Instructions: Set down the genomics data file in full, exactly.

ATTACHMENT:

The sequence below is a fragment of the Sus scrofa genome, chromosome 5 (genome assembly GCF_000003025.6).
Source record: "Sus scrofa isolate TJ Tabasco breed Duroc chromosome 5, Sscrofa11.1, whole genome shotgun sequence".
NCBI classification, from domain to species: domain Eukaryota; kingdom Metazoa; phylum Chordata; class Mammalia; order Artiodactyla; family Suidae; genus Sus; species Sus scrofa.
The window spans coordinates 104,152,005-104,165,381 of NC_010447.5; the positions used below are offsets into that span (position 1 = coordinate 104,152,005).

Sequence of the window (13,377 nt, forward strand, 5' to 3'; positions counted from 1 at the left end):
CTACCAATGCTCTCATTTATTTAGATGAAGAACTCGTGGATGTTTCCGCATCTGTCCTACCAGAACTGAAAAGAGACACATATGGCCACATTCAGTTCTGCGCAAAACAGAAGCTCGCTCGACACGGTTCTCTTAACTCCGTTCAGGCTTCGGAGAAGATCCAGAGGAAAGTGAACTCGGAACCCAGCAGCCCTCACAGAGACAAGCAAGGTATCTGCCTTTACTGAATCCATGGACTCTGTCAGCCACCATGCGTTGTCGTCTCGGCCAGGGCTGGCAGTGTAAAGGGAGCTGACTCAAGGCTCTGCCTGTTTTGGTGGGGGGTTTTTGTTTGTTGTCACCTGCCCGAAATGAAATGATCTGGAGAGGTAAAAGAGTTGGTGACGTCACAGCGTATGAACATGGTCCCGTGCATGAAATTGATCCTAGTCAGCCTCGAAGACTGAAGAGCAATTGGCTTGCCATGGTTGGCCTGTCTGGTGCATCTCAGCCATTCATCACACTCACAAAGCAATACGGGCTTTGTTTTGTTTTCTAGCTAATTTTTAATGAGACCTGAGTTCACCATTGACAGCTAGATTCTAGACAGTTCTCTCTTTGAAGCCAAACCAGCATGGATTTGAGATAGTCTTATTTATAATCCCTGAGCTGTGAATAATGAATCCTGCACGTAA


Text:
The sequence below is a fragment of the Sus scrofa genome, chromosome 5 (genome assembly GCF_000003025.6).
Source record: "Sus scrofa isolate TJ Tabasco breed Duroc chromosome 5, Sscrofa11.1, whole genome shotgun sequence".
NCBI classification, from domain to species: domain Eukaryota; kingdom Metazoa; phylum Chordata; class Mammalia; order Artiodactyla; family Suidae; genus Sus; species Sus scrofa.
The window spans coordinates 104,152,005-104,165,381 of NC_010447.5; the positions used below are offsets into that span (position 1 = coordinate 104,152,005).

Sequence of the window (13,377 nt, forward strand, 5' to 3'; positions counted from 1 at the left end):
CTACCAATGCTCTCATTTATTTAGATGAAGAACTCGTGGATGTTTCCGCATCTGTCCTACCAGAACTGAAAAGAGACACATATGGCCACATTCAGTTCTGCGCAAAACAGAAGCTCGCTCGACACGGTTCTCTTAACTCCGTTCAGGCTTCGGAGAAGATCCAGAGGAAAGTGAACTCGGAACCCAGCAGCCCTCACAGAGACAAGCAAGGTATCTGCCTTTACTGAATCCATGGACTCTGTCAGCCACCATGCGTTGTCGTCTCGGCCAGGGCTGGCAGTGTAAAGGGAGCTGACTCAAGGCTCTGCCTGTTTTGGTGGGGGGTTTTTGTTTGTTGTCACCTGCCCGAAATGAAATGATCTGGAGAGGTAAAAGAGTTGGTGACGTCACAGCGTATGAACATGGTCCCGTGCATGAAATTGATCCTAGTCAGCCTCGAAGACTGAAGAGCAATTGGCTTGCCATGGTTGGCCTGTCTGGTGCATCTCAGCCATTCATCACACTCACAAAGCAATACGGGCTTTGTTTTGTTTTCTAGCTAATTTTTAATGAGACCTGAGTTCACCATTGACAGCTAGATTCTAGACAGTTCTCTCTTTGAAGCCAAACCAGCATGGATTTGAGATAGTCTTATTTATAATCCCTGAGCTGTGAATAATGAATCCTGCACGTAA